Christine Brown, S.N.M., B.S.N., received her undergraduate nursing degree from Montana State University and is currently a nurse-midwifery student in the graduate program at Saint Louis University.
Therapeutic Effects Of Bathing During Labor
Version of Record online: 10 JAN 2011
1982 American College of Nurse Midwives
Journal of Nurse-Midwifery
Volume 27, Issue 1, pages 13–16, January-February 1982
How to Cite
Brown, C. (1982), Therapeutic Effects Of Bathing During Labor. Journal of Nurse-Midwifery, 27: 13–16. doi: 10.1016/0091-2182(82)90128-8
- Issue online: 10 JAN 2011
- Version of Record online: 10 JAN 2011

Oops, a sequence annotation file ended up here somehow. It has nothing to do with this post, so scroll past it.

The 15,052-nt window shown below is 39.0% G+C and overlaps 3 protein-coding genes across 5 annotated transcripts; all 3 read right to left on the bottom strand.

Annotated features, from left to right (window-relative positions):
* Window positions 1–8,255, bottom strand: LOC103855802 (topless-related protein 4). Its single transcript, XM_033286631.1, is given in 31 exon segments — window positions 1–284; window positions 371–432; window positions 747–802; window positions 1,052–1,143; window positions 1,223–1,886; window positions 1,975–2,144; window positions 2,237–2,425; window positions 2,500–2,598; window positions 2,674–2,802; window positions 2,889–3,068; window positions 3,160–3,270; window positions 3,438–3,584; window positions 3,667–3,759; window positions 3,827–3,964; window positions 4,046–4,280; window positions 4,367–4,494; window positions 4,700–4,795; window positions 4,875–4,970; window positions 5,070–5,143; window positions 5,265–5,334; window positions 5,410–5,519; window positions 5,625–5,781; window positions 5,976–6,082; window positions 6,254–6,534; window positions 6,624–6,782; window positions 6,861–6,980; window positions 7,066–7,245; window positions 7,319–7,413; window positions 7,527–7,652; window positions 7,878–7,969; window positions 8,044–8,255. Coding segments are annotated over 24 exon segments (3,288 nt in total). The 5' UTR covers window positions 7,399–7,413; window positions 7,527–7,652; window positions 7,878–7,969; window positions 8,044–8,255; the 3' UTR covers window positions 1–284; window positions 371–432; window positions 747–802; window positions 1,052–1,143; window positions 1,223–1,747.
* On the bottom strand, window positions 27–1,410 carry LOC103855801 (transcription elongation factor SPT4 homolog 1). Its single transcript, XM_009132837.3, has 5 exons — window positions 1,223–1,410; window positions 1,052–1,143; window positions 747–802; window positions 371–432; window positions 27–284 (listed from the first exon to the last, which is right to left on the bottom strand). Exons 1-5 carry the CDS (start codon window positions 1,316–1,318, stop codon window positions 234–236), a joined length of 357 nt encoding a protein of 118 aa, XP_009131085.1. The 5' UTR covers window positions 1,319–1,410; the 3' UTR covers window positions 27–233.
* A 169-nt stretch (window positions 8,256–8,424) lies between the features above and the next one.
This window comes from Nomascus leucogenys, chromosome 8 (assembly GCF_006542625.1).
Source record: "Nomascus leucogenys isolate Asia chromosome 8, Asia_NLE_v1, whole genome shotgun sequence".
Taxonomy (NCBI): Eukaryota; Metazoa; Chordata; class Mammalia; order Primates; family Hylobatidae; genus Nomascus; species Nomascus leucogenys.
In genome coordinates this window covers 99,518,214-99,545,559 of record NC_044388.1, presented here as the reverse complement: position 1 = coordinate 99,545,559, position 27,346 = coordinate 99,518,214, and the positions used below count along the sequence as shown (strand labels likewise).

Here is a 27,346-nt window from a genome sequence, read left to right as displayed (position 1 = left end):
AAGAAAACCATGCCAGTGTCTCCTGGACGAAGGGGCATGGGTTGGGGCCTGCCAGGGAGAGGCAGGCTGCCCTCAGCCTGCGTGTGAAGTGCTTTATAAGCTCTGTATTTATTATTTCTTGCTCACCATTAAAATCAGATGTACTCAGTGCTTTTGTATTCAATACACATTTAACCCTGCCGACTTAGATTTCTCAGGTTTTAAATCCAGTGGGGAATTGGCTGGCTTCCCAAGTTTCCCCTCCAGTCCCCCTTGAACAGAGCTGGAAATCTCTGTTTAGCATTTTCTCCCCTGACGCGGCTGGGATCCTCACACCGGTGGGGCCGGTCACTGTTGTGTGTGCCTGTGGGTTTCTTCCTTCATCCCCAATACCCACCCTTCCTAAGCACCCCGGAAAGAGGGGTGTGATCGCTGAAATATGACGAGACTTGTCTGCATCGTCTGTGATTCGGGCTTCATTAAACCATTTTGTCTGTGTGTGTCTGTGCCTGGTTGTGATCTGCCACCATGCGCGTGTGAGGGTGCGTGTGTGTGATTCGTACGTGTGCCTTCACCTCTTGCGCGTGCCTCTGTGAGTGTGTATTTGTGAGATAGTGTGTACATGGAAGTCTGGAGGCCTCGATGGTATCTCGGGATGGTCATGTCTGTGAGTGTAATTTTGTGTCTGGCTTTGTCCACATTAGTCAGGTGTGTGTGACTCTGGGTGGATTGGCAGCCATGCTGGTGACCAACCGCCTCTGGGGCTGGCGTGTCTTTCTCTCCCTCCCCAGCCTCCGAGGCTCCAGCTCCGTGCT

The application of water externally to the body for therapeutic effects is a practice called hydrotherapy which dates back to ancient times. Immersing the body in water is an effective method of relieving pain, promoting muscular relaxation, and reducing psychological tension due to the hydrothermal and hydrokinetic properties of water. Using a warm bath to decrease the pain associated with labor and to enhance the process of a normal labor can be safely instituted by nurse-midwives. The bath should feel comfortably warm, cover the body completely, and may continue for as long as the woman is comfortable. Bathing in no way compromises the fetus and thus appears to be an ideal analgesic for use during labor.